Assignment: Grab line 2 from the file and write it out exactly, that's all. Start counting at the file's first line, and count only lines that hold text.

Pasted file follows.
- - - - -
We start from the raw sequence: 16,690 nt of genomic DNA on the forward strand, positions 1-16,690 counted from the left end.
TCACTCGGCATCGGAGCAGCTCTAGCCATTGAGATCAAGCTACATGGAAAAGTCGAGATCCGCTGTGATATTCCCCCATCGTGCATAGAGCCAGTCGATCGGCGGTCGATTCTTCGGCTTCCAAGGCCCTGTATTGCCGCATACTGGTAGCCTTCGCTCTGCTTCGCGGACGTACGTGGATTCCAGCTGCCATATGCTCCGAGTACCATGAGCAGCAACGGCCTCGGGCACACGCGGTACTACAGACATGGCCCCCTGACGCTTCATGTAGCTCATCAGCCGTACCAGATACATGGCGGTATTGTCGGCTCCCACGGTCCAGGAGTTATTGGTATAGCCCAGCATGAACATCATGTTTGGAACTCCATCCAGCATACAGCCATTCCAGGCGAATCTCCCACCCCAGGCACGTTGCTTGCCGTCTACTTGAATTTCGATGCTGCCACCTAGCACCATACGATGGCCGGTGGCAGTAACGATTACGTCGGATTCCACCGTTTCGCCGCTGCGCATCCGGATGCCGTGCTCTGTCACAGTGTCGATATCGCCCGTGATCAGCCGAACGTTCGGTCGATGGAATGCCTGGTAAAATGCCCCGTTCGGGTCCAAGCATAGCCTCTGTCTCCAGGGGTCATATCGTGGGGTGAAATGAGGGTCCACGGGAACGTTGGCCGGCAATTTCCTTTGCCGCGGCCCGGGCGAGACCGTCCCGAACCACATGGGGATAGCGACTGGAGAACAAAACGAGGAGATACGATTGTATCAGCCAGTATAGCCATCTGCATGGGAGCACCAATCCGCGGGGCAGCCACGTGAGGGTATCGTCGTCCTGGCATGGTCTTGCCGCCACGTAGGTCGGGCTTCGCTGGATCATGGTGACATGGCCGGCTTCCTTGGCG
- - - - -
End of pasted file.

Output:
TCACTCGGCATCGGAGCAGCTCTAGCCATTGAGATCAAGCTACATGGAAAAGTCGAGATCCGCTGTGATATTCCCCCATCGTGCATAGAGCCAGTCGATCGGCGGTCGATTCTTCGGCTTCCAAGGCCCTGTATTGCCGCATACTGGTAGCCTTCGCTCTGCTTCGCGGACGTACGTGGATTCCAGCTGCCATATGCTCCGAGTACCATGAGCAGCAACGGCCTCGGGCACACGCGGTACTACAGACATGGCCCCCTGACGCTTCATGTAGCTCATCAGCCGTACCAGATACATGGCGGTATTGTCGGCTCCCACGGTCCAGGAGTTATTGGTATAGCCCAGCATGAACATCATGTTTGGAACTCCATCCAGCATACAGCCATTCCAGGCGAATCTCCCACCCCAGGCACGTTGCTTGCCGTCTACTTGAATTTCGATGCTGCCACCTAGCACCATACGATGGCCGGTGGCAGTAACGATTACGTCGGATTCCACCGTTTCGCCGCTGCGCATCCGGATGCCGTGCTCTGTCACAGTGTCGATATCGCCCGTGATCAGCCGAACGTTCGGTCGATGGAATGCCTGGTAAAATGCCCCGTTCGGGTCCAAGCATAGCCTCTGTCTCCAGGGGTCATATCGTGGGGTGAAATGAGGGTCCACGGGAACGTTGGCCGGCAATTTCCTTTGCCGCGGCCCGGGCGAGACCGTCCCGAACCACATGGGGATAGCGACTGGAGAACAAAACGAGGAGATACGATTGTATCAGCCAGTATAGCCATCTGCATGGGAGCACCAATCCGCGGGGCAGCCACGTGAGGGTATCGTCGTCCTGGCATGGTCTTGCCGCCACGTAGGTCGGGCTTCGCTGGATCATGGTGACATGGCCGGCTTCCTTGGCG